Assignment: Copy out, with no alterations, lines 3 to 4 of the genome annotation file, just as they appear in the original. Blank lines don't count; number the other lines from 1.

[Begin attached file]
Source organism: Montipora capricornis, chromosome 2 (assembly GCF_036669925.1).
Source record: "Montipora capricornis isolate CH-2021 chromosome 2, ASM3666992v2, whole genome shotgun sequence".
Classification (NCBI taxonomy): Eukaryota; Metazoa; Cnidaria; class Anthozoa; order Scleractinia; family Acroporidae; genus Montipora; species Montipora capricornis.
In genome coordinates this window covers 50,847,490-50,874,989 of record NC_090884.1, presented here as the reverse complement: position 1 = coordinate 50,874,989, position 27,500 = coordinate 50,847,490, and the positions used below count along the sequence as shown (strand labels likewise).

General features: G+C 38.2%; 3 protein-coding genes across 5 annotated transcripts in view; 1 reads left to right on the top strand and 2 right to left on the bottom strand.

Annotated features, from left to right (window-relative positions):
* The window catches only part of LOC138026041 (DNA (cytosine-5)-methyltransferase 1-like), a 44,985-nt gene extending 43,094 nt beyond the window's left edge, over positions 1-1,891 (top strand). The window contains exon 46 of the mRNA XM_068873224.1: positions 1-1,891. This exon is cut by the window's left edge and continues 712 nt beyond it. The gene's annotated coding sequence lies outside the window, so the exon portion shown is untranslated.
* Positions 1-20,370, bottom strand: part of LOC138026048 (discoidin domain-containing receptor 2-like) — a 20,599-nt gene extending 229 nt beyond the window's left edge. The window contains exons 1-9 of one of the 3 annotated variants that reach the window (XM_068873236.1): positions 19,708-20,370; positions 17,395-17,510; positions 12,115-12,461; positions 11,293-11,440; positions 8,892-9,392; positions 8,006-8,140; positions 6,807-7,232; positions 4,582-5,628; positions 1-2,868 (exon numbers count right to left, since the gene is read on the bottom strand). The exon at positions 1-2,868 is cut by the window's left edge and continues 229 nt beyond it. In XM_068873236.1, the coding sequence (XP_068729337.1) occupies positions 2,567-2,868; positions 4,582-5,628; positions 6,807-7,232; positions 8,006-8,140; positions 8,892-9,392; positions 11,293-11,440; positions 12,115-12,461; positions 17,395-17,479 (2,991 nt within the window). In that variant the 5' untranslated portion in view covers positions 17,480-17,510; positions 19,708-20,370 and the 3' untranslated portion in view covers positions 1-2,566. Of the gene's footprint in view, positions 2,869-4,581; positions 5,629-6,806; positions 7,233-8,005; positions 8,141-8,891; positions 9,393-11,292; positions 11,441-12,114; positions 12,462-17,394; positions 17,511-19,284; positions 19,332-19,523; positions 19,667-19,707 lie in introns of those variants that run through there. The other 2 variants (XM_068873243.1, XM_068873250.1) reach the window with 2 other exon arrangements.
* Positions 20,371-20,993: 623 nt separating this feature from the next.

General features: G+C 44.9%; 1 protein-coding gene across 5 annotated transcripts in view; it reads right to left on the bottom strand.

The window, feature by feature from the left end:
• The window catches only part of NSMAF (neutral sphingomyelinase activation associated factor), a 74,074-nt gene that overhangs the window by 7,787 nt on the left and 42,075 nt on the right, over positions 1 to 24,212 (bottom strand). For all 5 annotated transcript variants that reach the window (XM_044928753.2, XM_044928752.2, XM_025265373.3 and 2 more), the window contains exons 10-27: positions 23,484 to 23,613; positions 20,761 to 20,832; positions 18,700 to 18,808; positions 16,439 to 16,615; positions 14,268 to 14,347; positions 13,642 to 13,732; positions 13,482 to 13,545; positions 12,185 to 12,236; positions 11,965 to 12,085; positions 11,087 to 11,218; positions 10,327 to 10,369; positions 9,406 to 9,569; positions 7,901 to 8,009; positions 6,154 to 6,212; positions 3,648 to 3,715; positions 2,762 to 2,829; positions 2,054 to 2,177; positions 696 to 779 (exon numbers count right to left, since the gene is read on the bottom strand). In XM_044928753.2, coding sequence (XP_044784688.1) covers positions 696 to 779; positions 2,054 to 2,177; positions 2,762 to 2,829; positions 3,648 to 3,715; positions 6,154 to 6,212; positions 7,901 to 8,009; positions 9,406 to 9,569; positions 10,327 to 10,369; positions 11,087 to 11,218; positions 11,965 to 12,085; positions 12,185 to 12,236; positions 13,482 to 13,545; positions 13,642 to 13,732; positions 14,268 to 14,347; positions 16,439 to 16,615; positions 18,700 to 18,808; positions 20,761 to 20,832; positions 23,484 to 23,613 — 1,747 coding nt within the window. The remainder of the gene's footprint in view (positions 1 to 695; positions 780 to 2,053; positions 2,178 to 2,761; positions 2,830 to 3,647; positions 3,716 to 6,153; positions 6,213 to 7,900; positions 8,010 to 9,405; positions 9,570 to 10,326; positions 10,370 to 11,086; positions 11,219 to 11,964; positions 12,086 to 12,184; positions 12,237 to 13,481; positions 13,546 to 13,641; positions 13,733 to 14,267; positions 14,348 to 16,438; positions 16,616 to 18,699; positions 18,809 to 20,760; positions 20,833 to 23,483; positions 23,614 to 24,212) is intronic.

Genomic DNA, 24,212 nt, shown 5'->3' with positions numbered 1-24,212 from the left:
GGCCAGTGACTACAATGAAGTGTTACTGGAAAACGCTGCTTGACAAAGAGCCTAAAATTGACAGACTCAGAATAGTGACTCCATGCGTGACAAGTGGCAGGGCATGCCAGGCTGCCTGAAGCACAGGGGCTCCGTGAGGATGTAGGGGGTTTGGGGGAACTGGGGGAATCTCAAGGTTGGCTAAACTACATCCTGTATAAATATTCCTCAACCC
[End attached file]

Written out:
Classification (NCBI taxonomy): Eukaryota; Metazoa; Cnidaria; class Anthozoa; order Scleractinia; family Acroporidae; genus Montipora; species Montipora capricornis.
In genome coordinates this window covers 50,847,490-50,874,989 of record NC_090884.1, presented here as the reverse complement: position 1 = coordinate 50,874,989, position 27,500 = coordinate 50,847,490, and the positions used below count along the sequence as shown (strand labels likewise).